It is important to always remember your safety is your responsibility. There is phone reception on some parts of the trail but it’s unreliable so have plans in place before heading out each day. You want to have an experience that you want to remember, not regret.
- Tell people of your whereabouts and intended time of return
- Give a loved one your itinerary and contact them when you return
- Carry a PLB with you and place it where you can reach if needed, not inside your backpack
- Get the Australia wide Emergency Plus App
- Carry up to date maps as trails do change from time to time
- Always stay up to date with weather alerts and conditions
- Be aware of drivers on the country dirt roads, they may not see you
- Carry a first aid kit and snake bite kit and know how to use them
- Carry at least 3 litres of water per day
- Wear appropriate clothing for your hike
- In the case of a wildfire, stay calm, alert authorities of your whereabouts and try to head to an open area
Be safe when walking this trail, as some parts have no phone reception.
- The Lavender Federation Trail website
- Emergency Plus App
- Police assistance 131 444
- For an emergency call 000 or 112 from mobile phones
- Check the BOM weather app for alerts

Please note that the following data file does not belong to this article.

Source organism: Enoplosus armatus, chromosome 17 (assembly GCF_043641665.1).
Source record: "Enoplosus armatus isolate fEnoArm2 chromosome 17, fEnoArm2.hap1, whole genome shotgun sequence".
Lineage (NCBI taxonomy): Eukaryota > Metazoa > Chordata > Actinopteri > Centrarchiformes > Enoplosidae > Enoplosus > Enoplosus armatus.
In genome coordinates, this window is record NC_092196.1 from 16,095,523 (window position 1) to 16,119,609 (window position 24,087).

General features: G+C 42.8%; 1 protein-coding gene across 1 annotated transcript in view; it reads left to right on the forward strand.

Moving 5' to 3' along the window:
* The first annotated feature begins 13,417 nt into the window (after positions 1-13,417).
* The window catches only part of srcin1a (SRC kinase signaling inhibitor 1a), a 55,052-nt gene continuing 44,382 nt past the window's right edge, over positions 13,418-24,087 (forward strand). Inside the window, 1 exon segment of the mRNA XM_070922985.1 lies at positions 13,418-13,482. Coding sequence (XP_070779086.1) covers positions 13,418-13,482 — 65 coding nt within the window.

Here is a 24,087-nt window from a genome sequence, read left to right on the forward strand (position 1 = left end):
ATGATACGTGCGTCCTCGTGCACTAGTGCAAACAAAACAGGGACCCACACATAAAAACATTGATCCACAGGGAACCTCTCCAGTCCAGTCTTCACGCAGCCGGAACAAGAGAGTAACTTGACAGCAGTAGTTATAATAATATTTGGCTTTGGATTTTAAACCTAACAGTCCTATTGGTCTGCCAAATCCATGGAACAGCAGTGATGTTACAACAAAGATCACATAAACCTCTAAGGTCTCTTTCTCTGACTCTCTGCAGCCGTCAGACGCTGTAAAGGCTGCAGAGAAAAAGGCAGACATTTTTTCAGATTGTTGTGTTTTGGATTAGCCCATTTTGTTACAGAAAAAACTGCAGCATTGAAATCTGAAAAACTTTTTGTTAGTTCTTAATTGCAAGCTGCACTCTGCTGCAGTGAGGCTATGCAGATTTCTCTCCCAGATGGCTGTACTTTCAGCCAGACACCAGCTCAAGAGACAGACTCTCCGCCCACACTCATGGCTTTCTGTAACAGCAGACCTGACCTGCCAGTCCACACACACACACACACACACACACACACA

How do I get to the trail?
If starting in Murray Bridge it is a 50 min drive from Adelaide city. There are daily buses leaving the city throughout the day which takes around 2 hours. You can find more information on this at LinkSA.
If starting from the Clare Valley it is a 90 min drive from Adelaide or you can take a coach line with the York Peninsula Coach Lines. This service runs Monday, Wednesday and Fridays and weekends.
I decided to walk this trail by myself, and all up it took 9 days to finish it.
Back in 2015 I discovered this trail whilst researching another and decided it was worth exploring. At the time, the trail only went as far as Eudunda, (now it reaches Clare) and no one had ever walked it continuously before. As I’m from interstate, I decided that I would walk it in one go and it took 9 days to complete. It was an amazing experience to walk solo through rural South Australia and you can read more about my walk here. I hope to head back and walk the whole trail again in the very near future up to Clare.
I would like to acknowledge that this beautiful walk would not be possible without the hard work and dedication of the Lavender Federation Trail Community. For anyone planning to take on this trail, I strongly advise you to contact them in advance to ensure the best experience possible.
What’s your favourite South Australian hike?
About the writer...